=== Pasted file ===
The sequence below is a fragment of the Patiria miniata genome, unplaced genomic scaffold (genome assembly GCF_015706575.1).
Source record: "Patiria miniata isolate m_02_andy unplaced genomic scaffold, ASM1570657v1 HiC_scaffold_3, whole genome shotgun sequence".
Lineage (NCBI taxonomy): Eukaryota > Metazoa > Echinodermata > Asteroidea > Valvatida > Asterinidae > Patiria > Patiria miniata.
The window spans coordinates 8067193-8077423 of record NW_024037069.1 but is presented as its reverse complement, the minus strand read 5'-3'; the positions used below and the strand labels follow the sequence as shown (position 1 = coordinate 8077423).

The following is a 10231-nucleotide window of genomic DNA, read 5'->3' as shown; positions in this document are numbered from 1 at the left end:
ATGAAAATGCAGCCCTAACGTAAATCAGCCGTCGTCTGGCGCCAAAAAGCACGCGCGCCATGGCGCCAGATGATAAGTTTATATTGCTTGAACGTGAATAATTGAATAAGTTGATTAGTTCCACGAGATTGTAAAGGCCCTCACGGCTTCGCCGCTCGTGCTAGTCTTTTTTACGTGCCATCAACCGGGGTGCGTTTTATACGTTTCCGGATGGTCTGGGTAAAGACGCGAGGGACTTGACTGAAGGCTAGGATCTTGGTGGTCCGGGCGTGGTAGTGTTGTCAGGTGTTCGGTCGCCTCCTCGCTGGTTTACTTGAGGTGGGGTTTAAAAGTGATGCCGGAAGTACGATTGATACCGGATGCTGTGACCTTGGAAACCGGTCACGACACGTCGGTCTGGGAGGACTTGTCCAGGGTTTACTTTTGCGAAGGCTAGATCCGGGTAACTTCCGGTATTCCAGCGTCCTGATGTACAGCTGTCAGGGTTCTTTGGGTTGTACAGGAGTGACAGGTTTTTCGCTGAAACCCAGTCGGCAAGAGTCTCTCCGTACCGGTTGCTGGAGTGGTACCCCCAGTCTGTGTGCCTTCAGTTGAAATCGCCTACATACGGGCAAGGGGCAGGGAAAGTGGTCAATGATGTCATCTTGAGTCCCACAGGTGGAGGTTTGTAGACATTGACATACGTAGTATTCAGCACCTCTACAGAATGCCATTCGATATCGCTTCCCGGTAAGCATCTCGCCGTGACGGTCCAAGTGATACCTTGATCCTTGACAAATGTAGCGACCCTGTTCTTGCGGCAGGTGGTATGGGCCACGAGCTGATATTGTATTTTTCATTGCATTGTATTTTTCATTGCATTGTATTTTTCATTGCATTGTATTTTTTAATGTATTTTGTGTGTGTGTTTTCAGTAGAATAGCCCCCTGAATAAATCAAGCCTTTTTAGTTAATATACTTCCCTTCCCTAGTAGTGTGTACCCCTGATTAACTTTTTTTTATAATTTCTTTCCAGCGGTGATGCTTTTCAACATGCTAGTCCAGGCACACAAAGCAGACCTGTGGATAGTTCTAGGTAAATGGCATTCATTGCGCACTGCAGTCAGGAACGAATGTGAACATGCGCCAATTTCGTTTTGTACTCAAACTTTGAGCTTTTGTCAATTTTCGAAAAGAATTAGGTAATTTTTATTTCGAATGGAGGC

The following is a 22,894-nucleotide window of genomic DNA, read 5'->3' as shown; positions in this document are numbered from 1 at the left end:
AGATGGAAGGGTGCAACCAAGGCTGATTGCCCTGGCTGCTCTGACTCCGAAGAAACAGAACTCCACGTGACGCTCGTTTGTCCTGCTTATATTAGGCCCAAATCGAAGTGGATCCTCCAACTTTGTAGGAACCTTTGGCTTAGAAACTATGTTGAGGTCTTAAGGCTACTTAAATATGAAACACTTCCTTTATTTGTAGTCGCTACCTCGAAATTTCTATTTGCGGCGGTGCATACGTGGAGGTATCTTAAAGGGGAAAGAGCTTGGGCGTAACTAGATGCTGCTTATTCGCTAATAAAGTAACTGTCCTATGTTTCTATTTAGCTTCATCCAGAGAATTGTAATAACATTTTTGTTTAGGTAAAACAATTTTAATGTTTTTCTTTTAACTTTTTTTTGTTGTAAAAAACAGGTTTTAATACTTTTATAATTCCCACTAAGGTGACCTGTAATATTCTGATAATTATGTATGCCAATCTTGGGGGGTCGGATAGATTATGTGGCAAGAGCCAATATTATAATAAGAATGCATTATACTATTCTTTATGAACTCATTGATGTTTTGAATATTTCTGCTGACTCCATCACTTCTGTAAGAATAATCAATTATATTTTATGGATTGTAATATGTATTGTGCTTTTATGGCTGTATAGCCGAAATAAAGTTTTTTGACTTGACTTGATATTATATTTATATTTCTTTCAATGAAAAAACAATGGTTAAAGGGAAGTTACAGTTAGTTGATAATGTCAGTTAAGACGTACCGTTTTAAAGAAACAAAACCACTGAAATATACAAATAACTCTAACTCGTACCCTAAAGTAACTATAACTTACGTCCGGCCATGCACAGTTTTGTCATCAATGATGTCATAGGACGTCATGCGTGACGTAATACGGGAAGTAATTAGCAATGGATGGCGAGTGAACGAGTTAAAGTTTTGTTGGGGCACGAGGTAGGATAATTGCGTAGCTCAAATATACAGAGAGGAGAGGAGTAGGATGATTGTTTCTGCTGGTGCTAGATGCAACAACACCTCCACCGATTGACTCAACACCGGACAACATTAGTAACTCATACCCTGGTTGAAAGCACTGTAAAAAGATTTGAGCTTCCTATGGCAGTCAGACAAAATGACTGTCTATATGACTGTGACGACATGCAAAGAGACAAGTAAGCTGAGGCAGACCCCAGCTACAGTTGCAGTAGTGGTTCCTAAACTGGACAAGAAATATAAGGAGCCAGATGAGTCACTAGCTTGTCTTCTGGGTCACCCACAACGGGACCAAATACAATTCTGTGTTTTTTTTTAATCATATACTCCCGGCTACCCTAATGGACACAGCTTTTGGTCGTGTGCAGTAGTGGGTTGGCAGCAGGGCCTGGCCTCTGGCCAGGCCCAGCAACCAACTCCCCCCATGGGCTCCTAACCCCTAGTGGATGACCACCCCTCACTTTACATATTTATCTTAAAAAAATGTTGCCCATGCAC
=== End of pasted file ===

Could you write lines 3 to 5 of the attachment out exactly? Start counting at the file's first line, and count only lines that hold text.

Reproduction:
Lineage (NCBI taxonomy): Eukaryota > Metazoa > Echinodermata > Asteroidea > Valvatida > Asterinidae > Patiria > Patiria miniata.
The window spans coordinates 8067193-8077423 of record NW_024037069.1 but is presented as its reverse complement, the minus strand read 5'-3'; the positions used below and the strand labels follow the sequence as shown (position 1 = coordinate 8077423).

The following is a 10231-nucleotide window of genomic DNA, read 5'->3' as shown; positions in this document are numbered from 1 at the left end: